Indoor/Outdoor Safety Tips for Lightning Storms

Forests in Northern California, Oregon and Idaho are burning due to fires caused by over 900 lightning strikes.

This week Northern California firefighters are working hard to contain several fires caused by over 900 lightning strikes last weekend. Yes, you read that right—900. In fact, lightning strikes and fires caused by them occur most often in the summer months.

Why summer? You’d think more thunderstorms would happen in fall or winter, when the weather gets rainy and blustery. But apparently, thunderstorms need humidity–moisture and warm air, both of which can be plentiful in the U.S. during summer.

Don’t expect lightning to only happen when its raining—in fact, lightning usually strikes outside of heavy rain, and can strike as far as 10 miles from any rainfall. And even though statistically speaking it’s literally a one-in-a-million chance that you’ll get hit, there are over 350 injuries reported each year from lightning strikes, and over 40 deaths. There’s a one in 10,000 chance you’ll get hit over your lifetime.

What should you to avoid danger and injury from lightning strikes? Here are some facts for you from the National Fire Protection Agency:

OUTDOOR SAFETY

  • Thunder is your biggest clue. If you can hear it, you are within striking distance of lightning. Avoid tall trees for shelter, and look instead for a home, large building or hard-topped vehicle right away. There is NO place outside that is safe during a thunderstorm! And before you leave your shelter, make sure you’ve waited 30 minutes after the last roll of thunder.
  • Keep away from windows and doors.
  • If you are in or on open water when you hear the thunder, head for land and look for shelter immediately.
  • How do you know when lightning is about to strike? The hair on your head will stand on end, and if this happens immediately squat low to the ground on the balls of your feet, placing your hands over your ears and your head between your knees. This will make you the smallest target you can, and also minimize your contact with the ground. DO NOT lie flat on the ground, and please note that this is a last resort when you cannot find shelter in a building or hard-topped vehicle.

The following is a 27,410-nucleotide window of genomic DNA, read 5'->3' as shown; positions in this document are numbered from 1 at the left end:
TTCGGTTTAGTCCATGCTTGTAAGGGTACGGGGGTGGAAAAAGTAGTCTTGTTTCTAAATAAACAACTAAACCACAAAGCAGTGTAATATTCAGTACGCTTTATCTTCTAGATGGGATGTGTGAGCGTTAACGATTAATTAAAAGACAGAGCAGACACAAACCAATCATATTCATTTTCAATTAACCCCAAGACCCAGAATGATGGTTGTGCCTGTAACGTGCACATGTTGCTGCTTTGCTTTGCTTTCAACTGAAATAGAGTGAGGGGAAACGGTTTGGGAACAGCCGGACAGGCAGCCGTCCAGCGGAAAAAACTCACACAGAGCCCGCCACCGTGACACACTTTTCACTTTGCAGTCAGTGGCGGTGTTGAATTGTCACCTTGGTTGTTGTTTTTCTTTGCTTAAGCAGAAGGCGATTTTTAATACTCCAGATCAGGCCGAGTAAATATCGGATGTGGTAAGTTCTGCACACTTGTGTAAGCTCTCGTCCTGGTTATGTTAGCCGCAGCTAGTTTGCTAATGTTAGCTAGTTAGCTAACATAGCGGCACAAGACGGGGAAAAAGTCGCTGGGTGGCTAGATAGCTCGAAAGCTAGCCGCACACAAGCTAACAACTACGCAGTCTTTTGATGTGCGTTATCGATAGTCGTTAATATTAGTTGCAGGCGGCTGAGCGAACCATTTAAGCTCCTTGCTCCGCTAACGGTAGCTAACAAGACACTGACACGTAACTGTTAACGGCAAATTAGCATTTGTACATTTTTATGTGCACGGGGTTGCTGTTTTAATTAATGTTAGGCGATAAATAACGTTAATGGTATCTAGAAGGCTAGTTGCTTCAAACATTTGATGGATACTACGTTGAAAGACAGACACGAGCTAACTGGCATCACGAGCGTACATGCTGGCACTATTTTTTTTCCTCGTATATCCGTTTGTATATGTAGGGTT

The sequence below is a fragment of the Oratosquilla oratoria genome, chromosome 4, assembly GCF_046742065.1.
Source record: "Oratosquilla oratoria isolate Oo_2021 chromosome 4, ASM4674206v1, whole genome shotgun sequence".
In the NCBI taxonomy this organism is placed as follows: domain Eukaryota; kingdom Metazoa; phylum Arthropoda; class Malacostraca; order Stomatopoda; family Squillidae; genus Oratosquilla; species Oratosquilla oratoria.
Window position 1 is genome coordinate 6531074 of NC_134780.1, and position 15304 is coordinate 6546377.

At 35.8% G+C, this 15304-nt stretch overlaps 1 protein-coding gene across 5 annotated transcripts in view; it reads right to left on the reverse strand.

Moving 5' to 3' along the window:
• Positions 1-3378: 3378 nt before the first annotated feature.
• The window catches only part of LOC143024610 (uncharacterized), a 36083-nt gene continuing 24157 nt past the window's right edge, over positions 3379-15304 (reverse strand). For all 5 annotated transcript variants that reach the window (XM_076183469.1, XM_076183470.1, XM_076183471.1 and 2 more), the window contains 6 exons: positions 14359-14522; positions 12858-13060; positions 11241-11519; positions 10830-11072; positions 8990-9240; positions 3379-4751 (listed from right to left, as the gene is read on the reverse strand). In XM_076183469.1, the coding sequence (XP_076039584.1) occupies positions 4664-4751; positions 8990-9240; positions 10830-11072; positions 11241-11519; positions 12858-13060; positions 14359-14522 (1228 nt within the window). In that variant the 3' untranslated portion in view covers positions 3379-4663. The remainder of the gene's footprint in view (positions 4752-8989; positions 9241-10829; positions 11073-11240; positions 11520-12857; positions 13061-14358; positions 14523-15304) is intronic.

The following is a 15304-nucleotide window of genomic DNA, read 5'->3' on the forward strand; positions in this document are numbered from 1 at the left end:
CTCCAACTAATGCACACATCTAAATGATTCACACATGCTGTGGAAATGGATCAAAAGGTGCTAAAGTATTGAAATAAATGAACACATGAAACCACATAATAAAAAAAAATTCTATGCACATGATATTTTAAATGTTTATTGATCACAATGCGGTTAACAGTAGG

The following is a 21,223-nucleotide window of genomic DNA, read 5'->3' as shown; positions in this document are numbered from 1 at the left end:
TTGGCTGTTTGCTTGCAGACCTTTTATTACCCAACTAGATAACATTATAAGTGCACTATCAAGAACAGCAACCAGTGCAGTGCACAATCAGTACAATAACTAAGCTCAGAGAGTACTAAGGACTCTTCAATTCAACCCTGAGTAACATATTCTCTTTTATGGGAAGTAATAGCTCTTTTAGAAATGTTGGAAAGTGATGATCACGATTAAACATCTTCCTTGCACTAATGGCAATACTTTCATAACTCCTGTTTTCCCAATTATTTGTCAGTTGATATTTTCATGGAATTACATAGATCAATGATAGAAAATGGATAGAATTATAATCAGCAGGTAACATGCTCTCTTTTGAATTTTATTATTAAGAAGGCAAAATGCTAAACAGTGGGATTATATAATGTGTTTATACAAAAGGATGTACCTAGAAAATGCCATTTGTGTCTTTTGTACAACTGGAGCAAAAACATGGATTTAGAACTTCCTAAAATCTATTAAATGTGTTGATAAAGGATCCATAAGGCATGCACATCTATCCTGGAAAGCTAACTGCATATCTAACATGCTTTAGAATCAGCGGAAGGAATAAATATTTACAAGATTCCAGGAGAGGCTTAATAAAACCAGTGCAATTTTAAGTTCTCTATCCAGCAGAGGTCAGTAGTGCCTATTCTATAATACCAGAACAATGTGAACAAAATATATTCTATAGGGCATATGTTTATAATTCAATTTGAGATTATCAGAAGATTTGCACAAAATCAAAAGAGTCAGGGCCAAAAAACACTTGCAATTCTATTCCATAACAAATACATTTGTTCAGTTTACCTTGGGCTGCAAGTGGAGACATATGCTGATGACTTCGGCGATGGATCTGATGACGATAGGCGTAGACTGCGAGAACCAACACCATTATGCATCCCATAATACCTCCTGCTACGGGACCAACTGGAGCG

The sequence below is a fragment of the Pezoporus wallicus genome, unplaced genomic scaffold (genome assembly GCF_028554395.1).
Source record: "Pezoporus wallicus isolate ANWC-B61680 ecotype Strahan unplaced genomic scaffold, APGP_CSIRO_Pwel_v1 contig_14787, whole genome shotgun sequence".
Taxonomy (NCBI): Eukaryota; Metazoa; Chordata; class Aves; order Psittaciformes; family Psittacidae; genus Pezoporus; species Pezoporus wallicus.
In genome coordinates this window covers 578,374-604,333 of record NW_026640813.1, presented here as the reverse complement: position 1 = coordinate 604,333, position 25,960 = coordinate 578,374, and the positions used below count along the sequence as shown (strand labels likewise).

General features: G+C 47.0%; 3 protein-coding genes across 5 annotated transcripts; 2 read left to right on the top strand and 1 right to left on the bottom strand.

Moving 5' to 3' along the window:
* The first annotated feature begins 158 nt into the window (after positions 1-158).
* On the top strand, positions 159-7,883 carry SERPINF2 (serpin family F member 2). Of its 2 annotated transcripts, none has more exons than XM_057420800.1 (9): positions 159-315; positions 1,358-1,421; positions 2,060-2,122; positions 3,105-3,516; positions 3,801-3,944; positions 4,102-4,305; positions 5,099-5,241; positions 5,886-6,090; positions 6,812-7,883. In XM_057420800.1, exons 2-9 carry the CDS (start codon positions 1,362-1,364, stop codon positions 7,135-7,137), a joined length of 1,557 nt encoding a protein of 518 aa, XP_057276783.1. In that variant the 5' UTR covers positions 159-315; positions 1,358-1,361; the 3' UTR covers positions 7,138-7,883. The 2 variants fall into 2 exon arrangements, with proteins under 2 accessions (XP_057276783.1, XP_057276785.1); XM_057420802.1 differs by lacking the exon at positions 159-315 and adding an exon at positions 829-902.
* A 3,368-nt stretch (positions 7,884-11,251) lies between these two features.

• Call 9-1-1 immediately if you or another person is struck by lightning. Note that lightning victims do not carry an electrical charge, so you can attend to them immediately by checking their heartbeat, breathing, and pulse. CPR may be required.

INDOOR SAFETY

  • Unplug kitchen appliances, electronics, and other electrical items, like computers; turn off air conditioners. If you can’t unplug them, at least turn them off.
  • Do not touch or use corded phones, computers and other electrical equipment that puts you in direct contact with electricity or plumbing.
  • Avoid water, which includes washing your hands, doing laundry or washing dishes.

You can’t stop lightning, nor a lightning strike causing a fire, but you can keep yourself and your family safe with these tips. Make sure you review them with your entire family, especially your children, in case you are not with them when a thunderstorm strikes.

Let’s hope that our fire season is short and without too many incidents—we haven’t had a lot of rain this year, and Orange County is very dry. Be careful when you’re outdoors, even if you are grilling or camping! And if your Orange County home or business is involved in a fire, please call us immediately after emergency services. We can restore your home just as it was before the incident.

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